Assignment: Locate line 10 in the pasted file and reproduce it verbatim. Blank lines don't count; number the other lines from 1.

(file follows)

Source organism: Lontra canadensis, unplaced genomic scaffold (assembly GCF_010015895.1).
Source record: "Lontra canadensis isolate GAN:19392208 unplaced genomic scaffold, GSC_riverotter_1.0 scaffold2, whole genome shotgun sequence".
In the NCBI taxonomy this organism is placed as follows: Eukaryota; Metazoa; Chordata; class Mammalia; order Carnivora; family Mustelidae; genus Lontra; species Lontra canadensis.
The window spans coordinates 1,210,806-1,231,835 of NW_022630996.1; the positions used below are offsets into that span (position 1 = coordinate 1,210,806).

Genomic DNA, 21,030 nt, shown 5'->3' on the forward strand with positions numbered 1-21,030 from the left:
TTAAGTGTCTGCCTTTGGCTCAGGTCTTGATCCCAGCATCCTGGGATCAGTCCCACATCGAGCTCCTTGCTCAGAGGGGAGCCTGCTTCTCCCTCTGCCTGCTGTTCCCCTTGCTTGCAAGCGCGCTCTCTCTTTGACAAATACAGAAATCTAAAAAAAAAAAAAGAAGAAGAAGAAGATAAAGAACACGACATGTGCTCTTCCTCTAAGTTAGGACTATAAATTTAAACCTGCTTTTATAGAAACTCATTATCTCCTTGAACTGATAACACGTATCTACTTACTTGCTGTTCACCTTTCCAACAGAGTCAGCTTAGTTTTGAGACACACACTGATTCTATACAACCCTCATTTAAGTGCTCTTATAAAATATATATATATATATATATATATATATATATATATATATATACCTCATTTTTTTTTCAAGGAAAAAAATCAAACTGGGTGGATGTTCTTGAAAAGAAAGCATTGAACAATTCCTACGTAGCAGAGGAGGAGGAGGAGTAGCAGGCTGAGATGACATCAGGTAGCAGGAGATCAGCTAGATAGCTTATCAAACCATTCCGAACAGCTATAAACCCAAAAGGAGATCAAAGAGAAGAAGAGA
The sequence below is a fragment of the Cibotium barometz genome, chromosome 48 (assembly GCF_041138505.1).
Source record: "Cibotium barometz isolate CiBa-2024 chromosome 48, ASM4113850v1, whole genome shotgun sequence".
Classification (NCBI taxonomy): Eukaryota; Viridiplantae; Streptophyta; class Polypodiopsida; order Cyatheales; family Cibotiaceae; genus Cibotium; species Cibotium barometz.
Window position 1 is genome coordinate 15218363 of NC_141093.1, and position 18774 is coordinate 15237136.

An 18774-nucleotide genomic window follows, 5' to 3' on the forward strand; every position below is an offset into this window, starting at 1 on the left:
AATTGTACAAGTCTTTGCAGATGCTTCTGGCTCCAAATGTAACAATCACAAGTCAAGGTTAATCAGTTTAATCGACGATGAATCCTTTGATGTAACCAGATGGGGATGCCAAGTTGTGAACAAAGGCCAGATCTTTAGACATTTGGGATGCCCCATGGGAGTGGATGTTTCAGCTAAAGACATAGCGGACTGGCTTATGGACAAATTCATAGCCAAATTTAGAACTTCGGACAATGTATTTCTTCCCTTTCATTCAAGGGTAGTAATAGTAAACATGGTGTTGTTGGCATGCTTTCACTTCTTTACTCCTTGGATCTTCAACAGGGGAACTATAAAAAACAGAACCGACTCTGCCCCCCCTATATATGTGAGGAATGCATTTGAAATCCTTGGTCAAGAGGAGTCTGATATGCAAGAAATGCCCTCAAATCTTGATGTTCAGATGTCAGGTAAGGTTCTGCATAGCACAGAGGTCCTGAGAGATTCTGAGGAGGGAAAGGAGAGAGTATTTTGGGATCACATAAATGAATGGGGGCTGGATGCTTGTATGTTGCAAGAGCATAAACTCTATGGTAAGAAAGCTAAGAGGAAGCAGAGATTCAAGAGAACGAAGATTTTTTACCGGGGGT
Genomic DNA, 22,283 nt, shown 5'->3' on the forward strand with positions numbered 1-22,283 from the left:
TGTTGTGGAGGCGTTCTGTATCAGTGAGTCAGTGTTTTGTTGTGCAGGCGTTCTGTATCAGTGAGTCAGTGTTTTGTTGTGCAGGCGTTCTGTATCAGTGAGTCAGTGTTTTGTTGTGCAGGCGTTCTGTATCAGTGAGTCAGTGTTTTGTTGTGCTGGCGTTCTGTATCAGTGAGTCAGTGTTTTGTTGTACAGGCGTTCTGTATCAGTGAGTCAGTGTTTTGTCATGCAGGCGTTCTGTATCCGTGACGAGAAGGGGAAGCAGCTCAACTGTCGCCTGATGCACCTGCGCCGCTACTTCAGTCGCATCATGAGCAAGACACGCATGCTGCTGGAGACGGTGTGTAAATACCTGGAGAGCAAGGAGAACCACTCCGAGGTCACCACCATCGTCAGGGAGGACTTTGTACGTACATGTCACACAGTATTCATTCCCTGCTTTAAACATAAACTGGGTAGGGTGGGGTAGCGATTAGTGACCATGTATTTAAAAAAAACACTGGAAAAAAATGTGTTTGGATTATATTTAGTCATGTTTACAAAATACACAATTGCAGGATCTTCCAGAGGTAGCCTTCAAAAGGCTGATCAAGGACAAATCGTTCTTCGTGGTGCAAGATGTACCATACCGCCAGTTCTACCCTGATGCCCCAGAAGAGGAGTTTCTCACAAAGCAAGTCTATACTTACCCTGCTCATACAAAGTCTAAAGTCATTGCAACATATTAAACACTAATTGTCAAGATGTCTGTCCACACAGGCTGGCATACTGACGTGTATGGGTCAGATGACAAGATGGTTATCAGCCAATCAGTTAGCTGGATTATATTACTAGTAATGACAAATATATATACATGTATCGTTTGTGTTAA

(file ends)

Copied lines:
Window position 1 is genome coordinate 15218363 of NC_141093.1, and position 18774 is coordinate 15237136.